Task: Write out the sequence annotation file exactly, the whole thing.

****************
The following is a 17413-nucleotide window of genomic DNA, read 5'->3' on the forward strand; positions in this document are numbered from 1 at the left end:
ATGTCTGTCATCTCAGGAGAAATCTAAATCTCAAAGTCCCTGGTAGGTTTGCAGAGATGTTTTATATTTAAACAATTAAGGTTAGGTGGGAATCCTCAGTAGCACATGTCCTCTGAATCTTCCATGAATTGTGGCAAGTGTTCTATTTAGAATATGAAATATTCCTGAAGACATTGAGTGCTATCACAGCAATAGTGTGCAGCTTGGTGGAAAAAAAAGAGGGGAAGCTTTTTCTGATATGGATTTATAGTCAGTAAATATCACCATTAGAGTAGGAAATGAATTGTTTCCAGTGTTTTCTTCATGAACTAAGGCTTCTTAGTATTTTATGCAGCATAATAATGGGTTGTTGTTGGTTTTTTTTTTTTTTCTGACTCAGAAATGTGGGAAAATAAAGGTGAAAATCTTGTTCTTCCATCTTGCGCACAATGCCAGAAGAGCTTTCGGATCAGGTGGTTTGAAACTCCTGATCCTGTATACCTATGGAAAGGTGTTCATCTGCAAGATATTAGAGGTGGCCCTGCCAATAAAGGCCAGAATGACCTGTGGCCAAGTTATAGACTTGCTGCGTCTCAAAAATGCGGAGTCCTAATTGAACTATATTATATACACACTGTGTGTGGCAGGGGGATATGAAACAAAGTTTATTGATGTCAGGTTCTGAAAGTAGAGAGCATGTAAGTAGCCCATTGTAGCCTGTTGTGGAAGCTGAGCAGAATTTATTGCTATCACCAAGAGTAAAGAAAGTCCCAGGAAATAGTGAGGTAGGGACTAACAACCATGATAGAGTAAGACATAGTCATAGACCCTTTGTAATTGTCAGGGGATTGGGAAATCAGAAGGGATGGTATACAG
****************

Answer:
The following is a 17413-nucleotide window of genomic DNA, read 5'->3' on the forward strand; positions in this document are numbered from 1 at the left end:
ATGTCTGTCATCTCAGGAGAAATCTAAATCTCAAAGTCCCTGGTAGGTTTGCAGAGATGTTTTATATTTAAACAATTAAGGTTAGGTGGGAATCCTCAGTAGCACATGTCCTCTGAATCTTCCATGAATTGTGGCAAGTGTTCTATTTAGAATATGAAATATTCCTGAAGACATTGAGTGCTATCACAGCAATAGTGTGCAGCTTGGTGGAAAAAAAAGAGGGGAAGCTTTTTCTGATATGGATTTATAGTCAGTAAATATCACCATTAGAGTAGGAAATGAATTGTTTCCAGTGTTTTCTTCATGAACTAAGGCTTCTTAGTATTTTATGCAGCATAATAATGGGTTGTTGTTGGTTTTTTTTTTTTTTCTGACTCAGAAATGTGGGAAAATAAAGGTGAAAATCTTGTTCTTCCATCTTGCGCACAATGCCAGAAGAGCTTTCGGATCAGGTGGTTTGAAACTCCTGATCCTGTATACCTATGGAAAGGTGTTCATCTGCAAGATATTAGAGGTGGCCCTGCCAATAAAGGCCAGAATGACCTGTGGCCAAGTTATAGACTTGCTGCGTCTCAAAAATGCGGAGTCCTAATTGAACTATATTATATACACACTGTGTGTGGCAGGGGGATATGAAACAAAGTTTATTGATGTCAGGTTCTGAAAGTAGAGAGCATGTAAGTAGCCCATTGTAGCCTGTTGTGGAAGCTGAGCAGAATTTATTGCTATCACCAAGAGTAAAGAAAGTCCCAGGAAATAGTGAGGTAGGGACTAACAACCATGATAGAGTAAGACATAGTCATAGACCCTTTGTAATTGTCAGGGGATTGGGAAATCAGAAGGGATGGTATACAG